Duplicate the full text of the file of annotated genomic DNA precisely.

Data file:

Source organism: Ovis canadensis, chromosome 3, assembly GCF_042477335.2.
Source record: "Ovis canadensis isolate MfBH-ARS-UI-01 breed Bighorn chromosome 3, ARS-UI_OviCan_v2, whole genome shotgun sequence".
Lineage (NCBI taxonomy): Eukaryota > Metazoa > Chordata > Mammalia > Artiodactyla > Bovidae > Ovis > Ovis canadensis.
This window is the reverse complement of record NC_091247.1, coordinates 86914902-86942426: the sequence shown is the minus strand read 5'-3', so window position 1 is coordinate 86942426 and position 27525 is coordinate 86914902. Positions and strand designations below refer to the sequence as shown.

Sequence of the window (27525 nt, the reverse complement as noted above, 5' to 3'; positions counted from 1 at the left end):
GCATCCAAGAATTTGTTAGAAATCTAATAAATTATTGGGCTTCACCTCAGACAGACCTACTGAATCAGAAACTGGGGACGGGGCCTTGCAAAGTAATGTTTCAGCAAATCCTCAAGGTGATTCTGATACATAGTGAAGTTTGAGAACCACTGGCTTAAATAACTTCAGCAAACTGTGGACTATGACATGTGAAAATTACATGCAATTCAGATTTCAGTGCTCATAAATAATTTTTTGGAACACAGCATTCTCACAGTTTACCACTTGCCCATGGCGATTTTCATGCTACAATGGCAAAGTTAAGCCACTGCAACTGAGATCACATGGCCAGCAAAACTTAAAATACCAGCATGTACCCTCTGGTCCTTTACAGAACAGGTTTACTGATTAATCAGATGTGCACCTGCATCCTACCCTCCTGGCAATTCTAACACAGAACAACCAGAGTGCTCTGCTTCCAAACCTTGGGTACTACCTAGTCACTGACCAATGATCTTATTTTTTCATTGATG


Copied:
Source organism: Ovis canadensis, chromosome 3, assembly GCF_042477335.2.
Source record: "Ovis canadensis isolate MfBH-ARS-UI-01 breed Bighorn chromosome 3, ARS-UI_OviCan_v2, whole genome shotgun sequence".
Lineage (NCBI taxonomy): Eukaryota > Metazoa > Chordata > Mammalia > Artiodactyla > Bovidae > Ovis > Ovis canadensis.
This window is the reverse complement of record NC_091247.1, coordinates 86914902-86942426: the sequence shown is the minus strand read 5'-3', so window position 1 is coordinate 86942426 and position 27525 is coordinate 86914902. Positions and strand designations below refer to the sequence as shown.

Sequence of the window (27525 nt, the reverse complement as noted above, 5' to 3'; positions counted from 1 at the left end):
GCATCCAAGAATTTGTTAGAAATCTAATAAATTATTGGGCTTCACCTCAGACAGACCTACTGAATCAGAAACTGGGGACGGGGCCTTGCAAAGTAATGTTTCAGCAAATCCTCAAGGTGATTCTGATACATAGTGAAGTTTGAGAACCACTGGCTTAAATAACTTCAGCAAACTGTGGACTATGACATGTGAAAATTACATGCAATTCAGATTTCAGTGCTCATAAATAATTTTTTGGAACACAGCATTCTCACAGTTTACCACTTGCCCATGGCGATTTTCATGCTACAATGGCAAAGTTAAGCCACTGCAACTGAGATCACATGGCCAGCAAAACTTAAAATACCAGCATGTACCCTCTGGTCCTTTACAGAACAGGTTTACTGATTAATCAGATGTGCACCTGCATCCTACCCTCCTGGCAATTCTAACACAGAACAACCAGAGTGCTCTGCTTCCAAACCTTGGGTACTACCTAGTCACTGACCAATGATCTTATTTTTTCATTGATG